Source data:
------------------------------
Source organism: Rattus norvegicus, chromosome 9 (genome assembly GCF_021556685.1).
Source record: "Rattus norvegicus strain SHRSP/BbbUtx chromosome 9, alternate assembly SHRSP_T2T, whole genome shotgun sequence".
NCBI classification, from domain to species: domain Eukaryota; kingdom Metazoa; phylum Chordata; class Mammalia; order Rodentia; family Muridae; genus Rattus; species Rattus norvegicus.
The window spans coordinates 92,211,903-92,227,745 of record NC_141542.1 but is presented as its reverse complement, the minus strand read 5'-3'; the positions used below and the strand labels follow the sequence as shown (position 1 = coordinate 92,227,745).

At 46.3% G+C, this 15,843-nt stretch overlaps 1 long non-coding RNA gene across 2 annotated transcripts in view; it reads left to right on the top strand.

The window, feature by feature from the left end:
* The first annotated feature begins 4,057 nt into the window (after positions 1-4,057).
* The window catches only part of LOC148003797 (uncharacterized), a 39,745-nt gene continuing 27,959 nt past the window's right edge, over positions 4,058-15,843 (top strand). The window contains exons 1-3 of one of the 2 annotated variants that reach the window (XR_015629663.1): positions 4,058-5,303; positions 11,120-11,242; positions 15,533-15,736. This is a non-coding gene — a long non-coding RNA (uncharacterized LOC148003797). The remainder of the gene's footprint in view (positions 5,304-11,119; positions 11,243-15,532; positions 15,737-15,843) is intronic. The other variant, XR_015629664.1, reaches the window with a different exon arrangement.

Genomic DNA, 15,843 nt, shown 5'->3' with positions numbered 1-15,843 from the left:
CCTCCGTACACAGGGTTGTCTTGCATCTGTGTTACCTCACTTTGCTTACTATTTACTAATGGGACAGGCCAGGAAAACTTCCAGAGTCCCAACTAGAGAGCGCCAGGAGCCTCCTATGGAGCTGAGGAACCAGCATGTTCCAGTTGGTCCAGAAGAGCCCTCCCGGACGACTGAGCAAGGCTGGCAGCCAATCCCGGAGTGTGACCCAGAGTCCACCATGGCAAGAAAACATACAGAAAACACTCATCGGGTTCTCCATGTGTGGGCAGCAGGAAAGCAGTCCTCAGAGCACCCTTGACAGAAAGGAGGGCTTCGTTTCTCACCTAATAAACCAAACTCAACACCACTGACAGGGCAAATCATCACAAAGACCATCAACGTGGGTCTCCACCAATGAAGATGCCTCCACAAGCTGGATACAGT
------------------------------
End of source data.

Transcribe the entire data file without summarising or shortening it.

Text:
Source organism: Rattus norvegicus, chromosome 9 (genome assembly GCF_021556685.1).
Source record: "Rattus norvegicus strain SHRSP/BbbUtx chromosome 9, alternate assembly SHRSP_T2T, whole genome shotgun sequence".
NCBI classification, from domain to species: domain Eukaryota; kingdom Metazoa; phylum Chordata; class Mammalia; order Rodentia; family Muridae; genus Rattus; species Rattus norvegicus.
The window spans coordinates 92,211,903-92,227,745 of record NC_141542.1 but is presented as its reverse complement, the minus strand read 5'-3'; the positions used below and the strand labels follow the sequence as shown (position 1 = coordinate 92,227,745).

At 46.3% G+C, this 15,843-nt stretch overlaps 1 long non-coding RNA gene across 2 annotated transcripts in view; it reads left to right on the top strand.

The window, feature by feature from the left end:
* The first annotated feature begins 4,057 nt into the window (after positions 1-4,057).
* The window catches only part of LOC148003797 (uncharacterized), a 39,745-nt gene continuing 27,959 nt past the window's right edge, over positions 4,058-15,843 (top strand). The window contains exons 1-3 of one of the 2 annotated variants that reach the window (XR_015629663.1): positions 4,058-5,303; positions 11,120-11,242; positions 15,533-15,736. This is a non-coding gene — a long non-coding RNA (uncharacterized LOC148003797). The remainder of the gene's footprint in view (positions 5,304-11,119; positions 11,243-15,532; positions 15,737-15,843) is intronic. The other variant, XR_015629664.1, reaches the window with a different exon arrangement.

Genomic DNA, 15,843 nt, shown 5'->3' with positions numbered 1-15,843 from the left:
CCTCCGTACACAGGGTTGTCTTGCATCTGTGTTACCTCACTTTGCTTACTATTTACTAATGGGACAGGCCAGGAAAACTTCCAGAGTCCCAACTAGAGAGCGCCAGGAGCCTCCTATGGAGCTGAGGAACCAGCATGTTCCAGTTGGTCCAGAAGAGCCCTCCCGGACGACTGAGCAAGGCTGGCAGCCAATCCCGGAGTGTGACCCAGAGTCCACCATGGCAAGAAAACATACAGAAAACACTCATCGGGTTCTCCATGTGTGGGCAGCAGGAAAGCAGTCCTCAGAGCACCCTTGACAGAAAGGAGGGCTTCGTTTCTCACCTAATAAACCAAACTCAACACCACTGACAGGGCAAATCATCACAAAGACCATCAACGTGGGTCTCCACCAATGAAGATGCCTCCACAAGCTGGATACAGT